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Delegation to Emergency & Community Services Committee

November 5, 2012 Poverty Reduction

Here is what we said on the proposed Discretionary Benefits cuts being considered by the City of Hamilton at a November 1st meeting.

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A big part of our work is providing representation and summary advice in regards to all aspects of the Ontario Disability Support Program (ODSP) and providing information, advice and representation on Ontario Works (OW), CSUMB and special benefits.

We’ve read the staff report on the proposed discretionary benefits budget options.

We understand the assertion that “municipalities do not have the capacity to independently fund social assistance programs without provincial assistance.”

We appreciate the staff efforts to come up with a reduced discretionary benefit program within the constraints of operating under this new $10 cost shared cap that must cover combined non-health and health discretionary benefits.

Nevertheless, we believe that any reductions in discretionary benefits at this time would not be appropriate.

The impacts of the recommendation will be profound to many Hamilton residents.

For example, as staff notes: The reductions “will result in significant health consequences or other hardships to the Hamilton residents currently eligible for these services.”

Dental benefit reductions “will significantly affect the ability of OW/ODSP/low income residents to access necessary dental care.”

Utility arrears fund reductions will be cut in half even though there will be greater pressures on this fund because of the CSUMB cut and the reductions could result in residents living “without utilities, or foregoing other essential items in order to cover utility costs.” As members of Council are aware the Commission for the Review of Social Assistance in Ontario released its final report last week.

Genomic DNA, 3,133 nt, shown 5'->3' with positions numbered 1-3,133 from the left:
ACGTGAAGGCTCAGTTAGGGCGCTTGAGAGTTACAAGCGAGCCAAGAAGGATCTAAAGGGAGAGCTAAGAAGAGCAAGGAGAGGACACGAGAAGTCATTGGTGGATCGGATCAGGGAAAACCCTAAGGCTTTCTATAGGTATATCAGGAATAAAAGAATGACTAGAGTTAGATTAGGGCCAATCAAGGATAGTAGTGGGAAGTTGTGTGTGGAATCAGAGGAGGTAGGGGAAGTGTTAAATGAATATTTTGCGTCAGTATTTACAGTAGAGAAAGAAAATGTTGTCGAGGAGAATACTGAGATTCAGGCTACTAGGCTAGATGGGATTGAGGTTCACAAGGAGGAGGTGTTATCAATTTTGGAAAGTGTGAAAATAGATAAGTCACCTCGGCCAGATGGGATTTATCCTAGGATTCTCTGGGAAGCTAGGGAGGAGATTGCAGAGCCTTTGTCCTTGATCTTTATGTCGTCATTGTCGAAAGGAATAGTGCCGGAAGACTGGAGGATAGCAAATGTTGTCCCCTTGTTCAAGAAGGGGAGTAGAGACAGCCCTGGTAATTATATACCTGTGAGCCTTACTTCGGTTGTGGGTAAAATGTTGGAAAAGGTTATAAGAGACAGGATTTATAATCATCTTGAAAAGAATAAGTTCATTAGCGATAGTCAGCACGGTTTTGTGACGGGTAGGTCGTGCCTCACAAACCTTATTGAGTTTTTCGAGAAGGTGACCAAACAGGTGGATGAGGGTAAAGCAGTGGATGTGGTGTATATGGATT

While few have of us have had the opportunity to thoroughly review the 183 page document and its 108 recommendations there is no doubt that, based on a comprehensive review of a complicated system, the report presents a way forward for much needed reform of the social assistance system in Ontario.

This report makes concrete recommendations towards establishing an appropriate benefit schedule for all social assistance recipients.

It articulates “a simple building blocks approach” which will take us to a “fully transformed system.”

Such a system would include a rational methodology for setting rates and a simplified special benefits system that would apply to all low income Ontarians (for heath related and non-health related benefits.)

While the report commends the province for taking steps in the right direction to address goals of simplification and improving local flexibility the authors state quite clearly that:

“As the Province implements our recommendations for block funds in place of separate special benefits, funding should be maintained at current levels. Simplification and local flexibility need to be sufficiently resourced, not funded at a lower level.”

With much fanfare the government appointed the SAR Commission two years ago. That Commission has just come back with a blueprint for action on restructuring and reforming the whole social assistance system and provided detail recommendations regarding special benefits.

We need to advocate strongly for the government to respond to the report.

In that context we ask, then, that the City not go forward with these reductions at this time.

 

Angela Browne November 17, 2012

Never mind any benefit moving from mandatory to discretionary means your rights to avoid homelessness, home repair and health care will be left up to the arbitrary discretion of a worker, who may make decisions based on criteria that has no logic or basis in reality other than their mood from one day to the next, and there is no right of appeal.

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